Taylor Swift is not your friend. But here’s why you feel that way.

Swift isn’t, of course, the only modern-day pop star with an ultra-devoted fan base. But the parasocial relationship she has developed with her fans feels different from someone like Beyoncé, a star of similar wattage who has inspired a beehive among her fans.

“People like Beyonce make a name for themselves by being almost unattainable. They inspire something closer to worship than friendship,” said Shira Gabriel, an associate professor of psychology at the University at Buffalo who studies parasitic bonds.

“Whereas Swift shows herself as a regular person,” she said. “It gives people a sense of closeness to him, which would happen to someone who intentionally isolated himself from others.”

Jesse Gould is a psychiatrist and assistant professor at Washington University School of Medicine in St. Louis. She’s also a Swiftie: “Ever since she opened for Keith Urban in 2009, when I was in college, I’ve seen every tour.”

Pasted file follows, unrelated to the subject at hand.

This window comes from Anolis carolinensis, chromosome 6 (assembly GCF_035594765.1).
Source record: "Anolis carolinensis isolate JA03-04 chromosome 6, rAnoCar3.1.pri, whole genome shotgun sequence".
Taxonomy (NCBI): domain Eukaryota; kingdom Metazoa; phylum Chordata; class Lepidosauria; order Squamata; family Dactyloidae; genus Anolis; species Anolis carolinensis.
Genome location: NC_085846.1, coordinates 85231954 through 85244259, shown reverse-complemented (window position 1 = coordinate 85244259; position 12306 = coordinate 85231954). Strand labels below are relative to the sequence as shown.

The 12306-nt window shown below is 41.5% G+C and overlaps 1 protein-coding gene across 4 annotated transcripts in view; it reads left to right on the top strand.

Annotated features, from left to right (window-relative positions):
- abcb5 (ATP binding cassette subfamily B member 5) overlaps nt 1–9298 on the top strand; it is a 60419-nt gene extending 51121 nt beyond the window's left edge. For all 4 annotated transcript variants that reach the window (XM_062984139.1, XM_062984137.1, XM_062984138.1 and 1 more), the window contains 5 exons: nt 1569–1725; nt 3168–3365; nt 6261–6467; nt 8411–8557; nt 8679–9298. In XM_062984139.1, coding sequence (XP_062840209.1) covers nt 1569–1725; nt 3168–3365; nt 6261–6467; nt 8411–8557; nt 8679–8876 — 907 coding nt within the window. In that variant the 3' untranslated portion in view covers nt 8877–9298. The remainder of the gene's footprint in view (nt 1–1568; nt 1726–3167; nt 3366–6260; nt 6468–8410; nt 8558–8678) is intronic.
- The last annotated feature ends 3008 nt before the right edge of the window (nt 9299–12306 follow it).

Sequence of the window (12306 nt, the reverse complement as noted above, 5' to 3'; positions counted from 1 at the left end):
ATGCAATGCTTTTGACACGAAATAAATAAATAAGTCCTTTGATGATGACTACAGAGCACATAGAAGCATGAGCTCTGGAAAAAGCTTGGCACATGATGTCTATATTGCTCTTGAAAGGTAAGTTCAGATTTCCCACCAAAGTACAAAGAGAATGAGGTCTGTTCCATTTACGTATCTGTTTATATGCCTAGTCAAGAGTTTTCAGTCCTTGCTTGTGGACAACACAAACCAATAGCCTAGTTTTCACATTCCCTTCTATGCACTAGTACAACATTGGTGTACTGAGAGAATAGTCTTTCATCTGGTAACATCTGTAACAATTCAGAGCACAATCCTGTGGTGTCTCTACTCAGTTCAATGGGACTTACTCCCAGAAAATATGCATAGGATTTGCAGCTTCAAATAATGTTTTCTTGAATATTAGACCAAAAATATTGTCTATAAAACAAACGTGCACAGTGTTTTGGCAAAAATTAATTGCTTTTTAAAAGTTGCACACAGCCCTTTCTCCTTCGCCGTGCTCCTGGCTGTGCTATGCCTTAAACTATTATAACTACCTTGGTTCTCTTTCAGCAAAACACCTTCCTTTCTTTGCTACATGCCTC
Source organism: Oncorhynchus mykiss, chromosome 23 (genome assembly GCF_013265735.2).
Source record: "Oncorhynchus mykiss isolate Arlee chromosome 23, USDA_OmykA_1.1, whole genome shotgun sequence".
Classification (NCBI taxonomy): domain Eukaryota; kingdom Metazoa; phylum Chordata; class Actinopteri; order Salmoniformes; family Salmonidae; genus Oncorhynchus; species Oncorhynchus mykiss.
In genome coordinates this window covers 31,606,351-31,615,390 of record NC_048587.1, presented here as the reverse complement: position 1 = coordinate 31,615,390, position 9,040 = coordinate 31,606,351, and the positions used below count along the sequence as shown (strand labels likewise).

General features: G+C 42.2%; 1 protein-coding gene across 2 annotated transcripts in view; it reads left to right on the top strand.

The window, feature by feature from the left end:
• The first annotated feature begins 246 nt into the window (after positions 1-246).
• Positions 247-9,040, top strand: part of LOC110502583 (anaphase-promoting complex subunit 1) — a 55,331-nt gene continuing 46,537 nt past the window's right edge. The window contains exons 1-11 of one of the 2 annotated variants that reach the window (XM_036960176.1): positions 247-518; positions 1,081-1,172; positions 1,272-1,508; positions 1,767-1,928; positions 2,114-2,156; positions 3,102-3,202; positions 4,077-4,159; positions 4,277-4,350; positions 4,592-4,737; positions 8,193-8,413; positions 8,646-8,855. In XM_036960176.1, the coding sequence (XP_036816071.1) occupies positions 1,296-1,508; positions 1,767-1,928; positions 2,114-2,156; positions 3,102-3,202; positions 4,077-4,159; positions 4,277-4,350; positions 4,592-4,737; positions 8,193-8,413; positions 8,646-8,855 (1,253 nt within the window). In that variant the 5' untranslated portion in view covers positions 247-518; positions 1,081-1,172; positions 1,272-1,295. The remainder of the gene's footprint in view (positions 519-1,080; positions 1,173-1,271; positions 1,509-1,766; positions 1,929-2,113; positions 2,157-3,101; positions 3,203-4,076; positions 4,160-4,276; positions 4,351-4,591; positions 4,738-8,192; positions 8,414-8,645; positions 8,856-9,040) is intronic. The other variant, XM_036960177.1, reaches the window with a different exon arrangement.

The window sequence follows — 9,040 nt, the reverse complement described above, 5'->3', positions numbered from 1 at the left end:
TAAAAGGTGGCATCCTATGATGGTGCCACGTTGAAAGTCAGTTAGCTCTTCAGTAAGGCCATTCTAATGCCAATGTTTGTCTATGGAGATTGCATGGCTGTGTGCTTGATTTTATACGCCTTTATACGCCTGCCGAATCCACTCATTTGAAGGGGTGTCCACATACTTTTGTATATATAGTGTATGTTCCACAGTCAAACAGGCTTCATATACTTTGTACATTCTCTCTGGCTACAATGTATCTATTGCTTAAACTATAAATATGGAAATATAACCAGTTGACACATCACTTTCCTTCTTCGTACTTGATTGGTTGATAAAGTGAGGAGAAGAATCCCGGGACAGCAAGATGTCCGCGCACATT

While every pop star says, “I love my fans!” Gould believes that Swift really meant it; There seems to be a real closeness to them.

“The closeness isn’t on the same level as the closeness she has with her friends, obviously, but she’s always made an effort to respond to videos, send gifts or money to fans she meets online who need it, or The special things he does are his fans, like inviting them to his house for an album screening,” she said.

Gould said, “all of this validates her side of the relationship with him as more than a normal fan/celebrity status”.

He added, “She has also cultivated many fans since they were children.” “People grew up in parallel with him, even though there really isn’t much of a difference in real life very often.”